The second issue is the role of ideology and interests in political decision-making. Maharashtra has shown, in recent weeks, the hollowness of claims of ideological commitment on both sides. This is ironical, for the government at the Centre is among the most ideologically committed India has had in recent times, and the Opposition leaves no opportunity to claim it is fighting an ideological battle. But despite being tied together by Hindutva, the Sena left the BJP. Despite being a “secular formations”, the NCP and the Congress conveniently backed the Sena. Despite having accused the NCP in general, and Ajit Pawar in particular, of large-scale corruption, the BJP had no issues stitching an alliance with him and making him the deputy CM. No side comes out looking clean from the political churn. And unfortunately, things aren’t settled yet.
But if ideology becomes secondary, it is interests, incentives and motivations which provide the primary explanation for actions. Here is what brought Uddhav Thackeray-Sharad Pawar-Sonia Gandhi together. The Sena feared being marginalised under the shadow of the BJP and could not resist the temptation to install its own CM; Sharad Pawar saw an opportunity to return to power, and he was unhappy at the BJP’s aggression in poaching leaders from his party and the pursuit of cases against them. The Congress feared its local leadership would rebel if it did not get on board, and smelled an opportunity to keep the BJP out, and a chance to rule one of India’s richest states. And then here is what appears to have led to the BJP-Ajit Pawar pact. The BJP recognised that losing Maharashtra would be count as a big setback politically (remember the state sends the second largest number of Lok Sabha MPs and is the country’s most important financial and industrial hub). It could also potentially weaken the NDA further and embolden smaller allies. Ajit Pawar, with or without his uncle’s consent, appears to have been motivated by both the desire for power but also the fear of corruption cases against him, which the Centre is in a position to expedite or slow down.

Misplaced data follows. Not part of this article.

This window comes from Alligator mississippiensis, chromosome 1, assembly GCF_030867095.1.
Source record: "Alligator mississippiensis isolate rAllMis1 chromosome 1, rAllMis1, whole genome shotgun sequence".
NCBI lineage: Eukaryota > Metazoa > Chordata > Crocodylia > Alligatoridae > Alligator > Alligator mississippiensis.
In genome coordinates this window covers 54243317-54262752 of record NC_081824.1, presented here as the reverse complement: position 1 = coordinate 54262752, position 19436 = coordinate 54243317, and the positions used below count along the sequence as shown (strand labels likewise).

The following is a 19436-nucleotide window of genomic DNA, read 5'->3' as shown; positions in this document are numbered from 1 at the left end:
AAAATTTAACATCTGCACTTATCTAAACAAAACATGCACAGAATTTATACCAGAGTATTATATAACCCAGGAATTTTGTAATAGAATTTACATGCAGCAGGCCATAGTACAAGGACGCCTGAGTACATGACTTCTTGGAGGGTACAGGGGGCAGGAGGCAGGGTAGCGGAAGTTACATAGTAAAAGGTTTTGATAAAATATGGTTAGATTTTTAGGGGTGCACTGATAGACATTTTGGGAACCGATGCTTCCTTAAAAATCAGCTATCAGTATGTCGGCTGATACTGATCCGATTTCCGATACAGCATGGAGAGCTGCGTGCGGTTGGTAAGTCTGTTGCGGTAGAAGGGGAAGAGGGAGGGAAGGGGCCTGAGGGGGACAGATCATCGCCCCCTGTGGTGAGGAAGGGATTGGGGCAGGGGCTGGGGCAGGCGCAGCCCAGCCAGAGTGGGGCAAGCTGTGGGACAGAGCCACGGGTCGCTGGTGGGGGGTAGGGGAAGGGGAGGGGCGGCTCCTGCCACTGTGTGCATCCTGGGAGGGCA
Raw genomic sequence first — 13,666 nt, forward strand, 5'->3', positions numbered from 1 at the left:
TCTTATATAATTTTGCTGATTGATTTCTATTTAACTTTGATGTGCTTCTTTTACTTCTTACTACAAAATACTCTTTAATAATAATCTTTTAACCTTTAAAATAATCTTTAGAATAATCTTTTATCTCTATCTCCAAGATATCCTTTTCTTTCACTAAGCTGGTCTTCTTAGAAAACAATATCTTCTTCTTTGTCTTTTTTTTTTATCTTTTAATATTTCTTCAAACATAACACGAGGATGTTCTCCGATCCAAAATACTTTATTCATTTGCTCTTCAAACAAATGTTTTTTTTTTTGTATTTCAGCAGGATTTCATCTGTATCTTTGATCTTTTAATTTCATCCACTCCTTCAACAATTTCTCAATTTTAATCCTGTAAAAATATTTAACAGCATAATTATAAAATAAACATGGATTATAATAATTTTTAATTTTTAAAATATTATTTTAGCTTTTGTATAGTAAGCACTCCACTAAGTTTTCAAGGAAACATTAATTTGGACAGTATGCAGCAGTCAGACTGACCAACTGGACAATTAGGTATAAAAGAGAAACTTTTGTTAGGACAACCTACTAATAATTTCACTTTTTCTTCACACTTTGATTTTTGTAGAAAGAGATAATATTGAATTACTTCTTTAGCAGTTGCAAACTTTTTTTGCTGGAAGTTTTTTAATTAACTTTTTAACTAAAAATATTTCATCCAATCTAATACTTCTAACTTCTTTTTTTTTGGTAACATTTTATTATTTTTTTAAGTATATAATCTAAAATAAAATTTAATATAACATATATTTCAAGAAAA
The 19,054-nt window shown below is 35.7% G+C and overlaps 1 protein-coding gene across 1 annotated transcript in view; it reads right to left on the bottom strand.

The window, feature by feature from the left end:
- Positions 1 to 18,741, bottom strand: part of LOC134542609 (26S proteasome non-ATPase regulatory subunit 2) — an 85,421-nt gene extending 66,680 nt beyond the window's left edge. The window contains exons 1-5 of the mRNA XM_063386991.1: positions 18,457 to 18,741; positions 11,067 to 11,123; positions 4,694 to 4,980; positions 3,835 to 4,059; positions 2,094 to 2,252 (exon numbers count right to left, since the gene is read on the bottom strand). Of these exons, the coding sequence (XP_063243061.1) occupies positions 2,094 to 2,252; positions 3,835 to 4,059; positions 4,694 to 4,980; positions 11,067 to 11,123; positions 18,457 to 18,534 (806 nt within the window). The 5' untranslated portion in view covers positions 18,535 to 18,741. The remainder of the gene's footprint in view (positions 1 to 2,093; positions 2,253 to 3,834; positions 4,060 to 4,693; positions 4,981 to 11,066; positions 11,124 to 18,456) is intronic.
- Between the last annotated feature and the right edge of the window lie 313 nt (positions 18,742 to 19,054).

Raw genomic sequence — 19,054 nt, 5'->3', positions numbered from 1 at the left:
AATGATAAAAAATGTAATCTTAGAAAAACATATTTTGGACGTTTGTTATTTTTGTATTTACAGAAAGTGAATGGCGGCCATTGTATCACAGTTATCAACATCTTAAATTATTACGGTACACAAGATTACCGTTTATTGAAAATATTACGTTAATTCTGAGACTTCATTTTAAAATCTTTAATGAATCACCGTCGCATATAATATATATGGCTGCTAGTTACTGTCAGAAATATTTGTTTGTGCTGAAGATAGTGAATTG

The final issue is of Constitution, convention and process. President Ram Nath Kovind spoke at a Governor’s conference and highlighted their role in the constitutional system. But there is a widespread perception that state governors often become an adjunct of the party in power at the Centre. This was true during the era of the Congress rule; it is true now.
In the case of Maharashtra, Governor Bhagat Singh Koshiyari’s decision to give 48 hours to the BJP to stake claim to form the government – as opposed to the 24 hours he gave to the Sena and the NCP – and his decision to recommend President’s rule even when the political process was evolving, had drawn criticism earlier. During that weekend (Friday-Saturday), the speed at which his office sent a report to the Centre to lay the basis for revoking President’s rule, and the alacrity with which he conducted the swearing-in early in the morning, has raised eyebrows. It is open to question whether this promptness would have been shown if the government of the opposition was about to be formed.
Put it all together. The shifting alliances, the incongruity between pre-poll rhetoric and post-poll tactics, the defections, the pursuit of narrow self-interest, and the violations of process do not paint a pretty picture.